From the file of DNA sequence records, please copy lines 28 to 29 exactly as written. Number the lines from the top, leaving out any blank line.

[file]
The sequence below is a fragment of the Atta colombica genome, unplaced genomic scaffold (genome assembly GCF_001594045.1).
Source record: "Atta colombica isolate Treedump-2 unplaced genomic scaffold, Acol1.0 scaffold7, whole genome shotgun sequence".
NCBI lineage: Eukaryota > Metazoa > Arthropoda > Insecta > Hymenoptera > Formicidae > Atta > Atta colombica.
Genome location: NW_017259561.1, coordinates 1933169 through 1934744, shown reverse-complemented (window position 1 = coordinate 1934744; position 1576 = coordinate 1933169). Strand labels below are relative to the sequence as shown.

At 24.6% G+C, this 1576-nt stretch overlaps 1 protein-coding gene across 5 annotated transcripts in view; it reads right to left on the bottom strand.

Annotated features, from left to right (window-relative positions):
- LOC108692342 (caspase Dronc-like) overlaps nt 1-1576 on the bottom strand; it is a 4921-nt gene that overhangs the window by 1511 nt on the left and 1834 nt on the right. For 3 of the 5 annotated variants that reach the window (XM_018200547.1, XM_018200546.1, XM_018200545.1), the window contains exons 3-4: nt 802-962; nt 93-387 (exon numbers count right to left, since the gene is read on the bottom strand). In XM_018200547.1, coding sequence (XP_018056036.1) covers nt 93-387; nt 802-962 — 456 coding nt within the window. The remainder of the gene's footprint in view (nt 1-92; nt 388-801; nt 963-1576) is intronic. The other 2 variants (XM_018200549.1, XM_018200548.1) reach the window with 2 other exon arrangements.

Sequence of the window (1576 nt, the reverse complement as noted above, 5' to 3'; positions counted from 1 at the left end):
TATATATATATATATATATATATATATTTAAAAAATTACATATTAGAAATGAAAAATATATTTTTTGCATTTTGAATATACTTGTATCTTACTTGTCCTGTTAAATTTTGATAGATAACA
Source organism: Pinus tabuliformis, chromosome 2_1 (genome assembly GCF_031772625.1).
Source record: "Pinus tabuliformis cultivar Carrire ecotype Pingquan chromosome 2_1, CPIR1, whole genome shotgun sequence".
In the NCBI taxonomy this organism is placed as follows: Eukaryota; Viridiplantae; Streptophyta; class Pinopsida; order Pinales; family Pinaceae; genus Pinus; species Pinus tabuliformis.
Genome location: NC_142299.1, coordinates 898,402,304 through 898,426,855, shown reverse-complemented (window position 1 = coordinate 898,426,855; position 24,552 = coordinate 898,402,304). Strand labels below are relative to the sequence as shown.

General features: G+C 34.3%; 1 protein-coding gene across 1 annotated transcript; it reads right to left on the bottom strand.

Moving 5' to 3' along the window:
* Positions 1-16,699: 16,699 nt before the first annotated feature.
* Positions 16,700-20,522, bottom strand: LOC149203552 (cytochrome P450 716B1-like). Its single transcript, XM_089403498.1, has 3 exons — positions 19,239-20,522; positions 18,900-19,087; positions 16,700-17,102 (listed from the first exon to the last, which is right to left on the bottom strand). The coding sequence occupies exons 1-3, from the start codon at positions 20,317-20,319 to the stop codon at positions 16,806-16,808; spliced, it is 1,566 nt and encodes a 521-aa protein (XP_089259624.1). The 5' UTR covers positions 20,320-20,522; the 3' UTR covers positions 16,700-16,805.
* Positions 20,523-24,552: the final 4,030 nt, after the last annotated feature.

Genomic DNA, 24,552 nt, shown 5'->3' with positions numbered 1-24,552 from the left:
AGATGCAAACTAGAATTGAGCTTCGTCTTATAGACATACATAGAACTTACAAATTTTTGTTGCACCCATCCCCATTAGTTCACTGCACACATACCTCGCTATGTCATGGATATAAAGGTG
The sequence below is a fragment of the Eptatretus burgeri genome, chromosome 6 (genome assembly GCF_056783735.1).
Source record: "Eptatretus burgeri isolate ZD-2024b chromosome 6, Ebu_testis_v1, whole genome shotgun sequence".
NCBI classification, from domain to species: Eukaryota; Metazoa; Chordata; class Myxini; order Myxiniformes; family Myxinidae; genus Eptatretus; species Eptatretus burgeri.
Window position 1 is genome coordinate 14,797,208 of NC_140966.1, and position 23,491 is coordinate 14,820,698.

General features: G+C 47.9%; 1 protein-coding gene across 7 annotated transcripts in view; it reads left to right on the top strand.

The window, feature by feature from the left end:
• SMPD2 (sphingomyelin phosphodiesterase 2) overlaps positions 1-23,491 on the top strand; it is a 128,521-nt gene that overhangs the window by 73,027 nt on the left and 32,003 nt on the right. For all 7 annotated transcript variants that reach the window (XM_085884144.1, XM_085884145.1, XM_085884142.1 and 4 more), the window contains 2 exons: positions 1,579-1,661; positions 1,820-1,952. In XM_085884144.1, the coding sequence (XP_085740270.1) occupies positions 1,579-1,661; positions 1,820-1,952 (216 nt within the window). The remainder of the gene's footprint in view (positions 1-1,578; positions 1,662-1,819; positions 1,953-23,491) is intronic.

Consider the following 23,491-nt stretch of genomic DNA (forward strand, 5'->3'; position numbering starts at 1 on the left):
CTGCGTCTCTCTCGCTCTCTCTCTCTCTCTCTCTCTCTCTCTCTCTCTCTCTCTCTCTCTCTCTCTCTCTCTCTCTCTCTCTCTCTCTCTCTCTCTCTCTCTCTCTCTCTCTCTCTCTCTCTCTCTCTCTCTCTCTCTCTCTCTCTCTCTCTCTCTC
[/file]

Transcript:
Consider the following 23,491-nt stretch of genomic DNA (forward strand, 5'->3'; position numbering starts at 1 on the left):
CTGCGTCTCTCTCGCTCTCTCTCTCTCTCTCTCTCTCTCTCTCTCTCTCTCTCTCTCTCTCTCTCTCTCTCTCTCTCTCTCTCTCTCTCTCTCTCTCTCTCTCTCTCTCTCTCTCTCTCTCTCTCTCTCTCTCTCTCTCTCTCTCTCTCTCTCTCTC